Your current filters are…
by Dan Lockton
Whether we choose to do it or not, what we design is going to affect how users behave, so we might as well think about it, and—if we can—actually get good at it. Bridging the gap between physical and digital product design, a systems approach can help us understand how people interact with the different touchpoints they experience, how mental models and cognitive biases and heuristics influence the way people make decisions about what to do, and hence how we might apply that knowledge (for good).
by Kelly Goto
Addiction or devotion? The complexity of our relationships between connected experiences, devices and people is increasing. Stanley Kubrick once said a film “should be a progression of moods and feelings. The theme, what‛s behind the emotion, the meaning, all that comes later”.
Design ethnographer Kelly Goto presents underlying emotional indicators that reveal surprising attachments to brands, products, services and devices. Gain insight on designing user experiences that map to people‛s real needs and desires.
by Craig Mod
We will always debate:
the quality of the paper, the pixel density of the display;
the cloth used on covers, the interface for highlighting;
location by page, location by paragraph.
This is not what matters. Surface is secondary.
What are the core systems comprising the future book? What are the tools that need to be built?
As designers we will need to provide the scaffolding for these systems. The interfaces for these tools. Not just as surface, but holistically—understanding the shifting of emotional space, the import of the artifact, the evocation of a souvenir, digitally.
How will we surface the myriad data just below the words of digital books in organic, clean and deliberately designed ways? How will we shape the future book?
by Dan Hon
Forget transmedia. Forget alternate and augmented realities. Forget multimedia magazines, tablets, phones and puzzling QR codes. Our challenge lies in figuring out the full-stack of entertainment, designed from the bottom right to the very top: for phones, physical objects—part of the Internet of things or otherwise—tablets and conventional computing devices, where art, code and design mesh together perfectly with directorial vision.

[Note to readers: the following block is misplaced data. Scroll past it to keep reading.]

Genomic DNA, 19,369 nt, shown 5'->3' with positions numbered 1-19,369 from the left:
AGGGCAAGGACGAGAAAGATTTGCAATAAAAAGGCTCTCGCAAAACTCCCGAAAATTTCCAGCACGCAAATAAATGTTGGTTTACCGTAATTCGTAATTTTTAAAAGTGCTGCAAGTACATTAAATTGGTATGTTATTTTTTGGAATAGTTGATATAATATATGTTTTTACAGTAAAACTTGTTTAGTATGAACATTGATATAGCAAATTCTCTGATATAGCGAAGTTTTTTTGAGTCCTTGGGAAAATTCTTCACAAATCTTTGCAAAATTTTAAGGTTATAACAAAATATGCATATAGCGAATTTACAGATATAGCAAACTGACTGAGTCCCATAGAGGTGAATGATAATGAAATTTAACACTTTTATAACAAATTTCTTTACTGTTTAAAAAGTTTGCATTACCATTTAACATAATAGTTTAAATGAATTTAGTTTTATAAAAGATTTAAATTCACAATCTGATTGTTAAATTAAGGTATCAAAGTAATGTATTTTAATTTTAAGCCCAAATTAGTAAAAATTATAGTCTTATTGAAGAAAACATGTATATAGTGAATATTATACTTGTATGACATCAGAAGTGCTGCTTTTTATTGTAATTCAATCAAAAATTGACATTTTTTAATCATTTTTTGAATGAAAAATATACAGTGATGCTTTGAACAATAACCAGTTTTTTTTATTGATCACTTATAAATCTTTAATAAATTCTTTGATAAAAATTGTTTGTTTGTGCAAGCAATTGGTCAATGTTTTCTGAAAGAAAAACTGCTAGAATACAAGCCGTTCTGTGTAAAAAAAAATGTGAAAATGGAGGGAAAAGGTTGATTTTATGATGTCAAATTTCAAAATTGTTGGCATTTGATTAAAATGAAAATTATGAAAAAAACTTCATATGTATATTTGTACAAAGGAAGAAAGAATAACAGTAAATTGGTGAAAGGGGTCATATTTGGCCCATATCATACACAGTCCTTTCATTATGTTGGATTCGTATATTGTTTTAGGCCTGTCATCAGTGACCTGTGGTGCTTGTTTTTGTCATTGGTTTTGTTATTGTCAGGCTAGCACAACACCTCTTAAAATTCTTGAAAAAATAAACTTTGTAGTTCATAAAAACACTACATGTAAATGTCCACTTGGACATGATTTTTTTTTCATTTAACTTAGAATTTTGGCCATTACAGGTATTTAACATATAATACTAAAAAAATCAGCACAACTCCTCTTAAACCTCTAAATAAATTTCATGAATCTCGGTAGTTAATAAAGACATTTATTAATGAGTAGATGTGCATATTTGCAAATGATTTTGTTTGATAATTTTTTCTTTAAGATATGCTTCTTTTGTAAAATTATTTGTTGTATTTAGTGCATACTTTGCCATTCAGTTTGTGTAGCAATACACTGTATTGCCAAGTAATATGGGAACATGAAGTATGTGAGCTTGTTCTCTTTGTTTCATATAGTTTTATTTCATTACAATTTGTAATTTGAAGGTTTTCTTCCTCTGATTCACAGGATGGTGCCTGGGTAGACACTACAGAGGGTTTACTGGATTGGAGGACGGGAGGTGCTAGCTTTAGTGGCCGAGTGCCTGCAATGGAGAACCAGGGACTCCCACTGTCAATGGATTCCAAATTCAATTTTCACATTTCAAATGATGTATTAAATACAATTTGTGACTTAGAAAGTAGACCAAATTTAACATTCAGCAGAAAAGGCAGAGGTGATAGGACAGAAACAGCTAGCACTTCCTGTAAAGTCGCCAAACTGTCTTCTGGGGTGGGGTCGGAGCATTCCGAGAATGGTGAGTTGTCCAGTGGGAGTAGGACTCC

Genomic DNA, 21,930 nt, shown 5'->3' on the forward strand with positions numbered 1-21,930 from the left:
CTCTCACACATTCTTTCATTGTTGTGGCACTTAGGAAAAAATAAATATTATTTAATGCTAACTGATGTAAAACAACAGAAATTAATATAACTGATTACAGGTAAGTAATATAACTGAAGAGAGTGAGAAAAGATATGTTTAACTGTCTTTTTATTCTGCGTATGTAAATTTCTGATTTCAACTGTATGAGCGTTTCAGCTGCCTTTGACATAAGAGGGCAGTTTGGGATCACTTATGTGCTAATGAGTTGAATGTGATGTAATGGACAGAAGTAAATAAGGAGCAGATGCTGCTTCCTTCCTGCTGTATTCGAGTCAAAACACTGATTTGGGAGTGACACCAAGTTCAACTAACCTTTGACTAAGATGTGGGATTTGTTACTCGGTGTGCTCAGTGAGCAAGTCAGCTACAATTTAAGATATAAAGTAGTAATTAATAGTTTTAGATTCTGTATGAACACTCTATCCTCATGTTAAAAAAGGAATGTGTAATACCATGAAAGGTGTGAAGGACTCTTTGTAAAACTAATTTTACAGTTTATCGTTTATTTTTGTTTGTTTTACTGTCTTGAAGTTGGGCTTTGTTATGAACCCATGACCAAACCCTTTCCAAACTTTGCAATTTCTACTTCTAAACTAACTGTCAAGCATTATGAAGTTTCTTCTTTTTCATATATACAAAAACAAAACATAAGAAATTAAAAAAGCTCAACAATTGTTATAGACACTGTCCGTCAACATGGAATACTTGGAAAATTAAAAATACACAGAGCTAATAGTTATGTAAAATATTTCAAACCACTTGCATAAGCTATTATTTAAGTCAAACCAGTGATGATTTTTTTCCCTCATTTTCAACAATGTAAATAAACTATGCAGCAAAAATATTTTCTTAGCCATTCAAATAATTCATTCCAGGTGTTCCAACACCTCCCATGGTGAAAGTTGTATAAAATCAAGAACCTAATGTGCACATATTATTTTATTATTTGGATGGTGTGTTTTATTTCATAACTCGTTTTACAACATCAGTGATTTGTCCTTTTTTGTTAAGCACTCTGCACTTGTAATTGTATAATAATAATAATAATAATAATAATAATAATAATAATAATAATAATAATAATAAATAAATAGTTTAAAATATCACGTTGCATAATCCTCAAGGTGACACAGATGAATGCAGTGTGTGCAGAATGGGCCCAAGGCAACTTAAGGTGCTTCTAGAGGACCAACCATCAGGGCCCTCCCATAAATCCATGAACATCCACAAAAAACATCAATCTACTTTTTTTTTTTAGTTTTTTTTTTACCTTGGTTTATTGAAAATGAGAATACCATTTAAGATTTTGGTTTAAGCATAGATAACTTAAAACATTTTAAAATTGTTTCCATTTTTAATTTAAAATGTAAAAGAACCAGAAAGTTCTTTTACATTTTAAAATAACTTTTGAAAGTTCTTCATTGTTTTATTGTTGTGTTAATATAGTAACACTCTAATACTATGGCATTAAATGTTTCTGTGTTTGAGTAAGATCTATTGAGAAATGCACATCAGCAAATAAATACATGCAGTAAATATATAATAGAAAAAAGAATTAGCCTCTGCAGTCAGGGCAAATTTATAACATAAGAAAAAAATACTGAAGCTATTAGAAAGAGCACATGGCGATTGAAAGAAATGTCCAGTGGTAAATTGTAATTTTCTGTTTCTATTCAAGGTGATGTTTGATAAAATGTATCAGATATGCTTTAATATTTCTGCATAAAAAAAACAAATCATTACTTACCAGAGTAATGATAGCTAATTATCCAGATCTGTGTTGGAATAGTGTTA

These teams producing our next generation of entertainment are right at the heart of Steve Jobs’ placing of Apple at the intersection of liberal arts and technology. Where did they come from, how are they evolving entertainment and how are they making storytelling, play, code and technology sing?
I punch in a keycode and enter the office. Three steps through the door I swipe my travelcard against an old wooden box, which starts spitting out a radio station based on forty million people’s answer to the question ‘What songs would a Joy Division fan like?’ The sexyfuture arrived yesterday, and it colonised my pockets.
Even on the days you leave your phone at home, you carry enough hacked objects to unlock space and time, provided you find the right door. What should we be thinking about as we bring our products to life? What are we strapping to our keyrings? And what does all of this mean for a scale we’ve been familiar with for centuries?
Matthew will empty his pockets live at dConstruct to find out, revealing the five things he’s carrying around with him in Brighton and why.
by Kevin Slavin
Lately, Augmented Reality (AR) has come to stand for the highest and deepest form of synthesis between the digital and physical worlds. Slavin will outline an argument for rethinking what really augments reality and what the benefits are, as well as the costs.
Rather than considering AR as a technology, we will consider the goals we have for it, and how those are best addressed. Along the way, we’ll look at the history and future of seeing, with a series of stories, most of which are mostly true.
AR may be where all this goes. But how it gets there, and where there is, is up for debate. This is intended to serve to start or end that debate, or at a minimum, to bring the conference to a close by pointing at the future, perhaps in the wrong direction.
2nd September 2011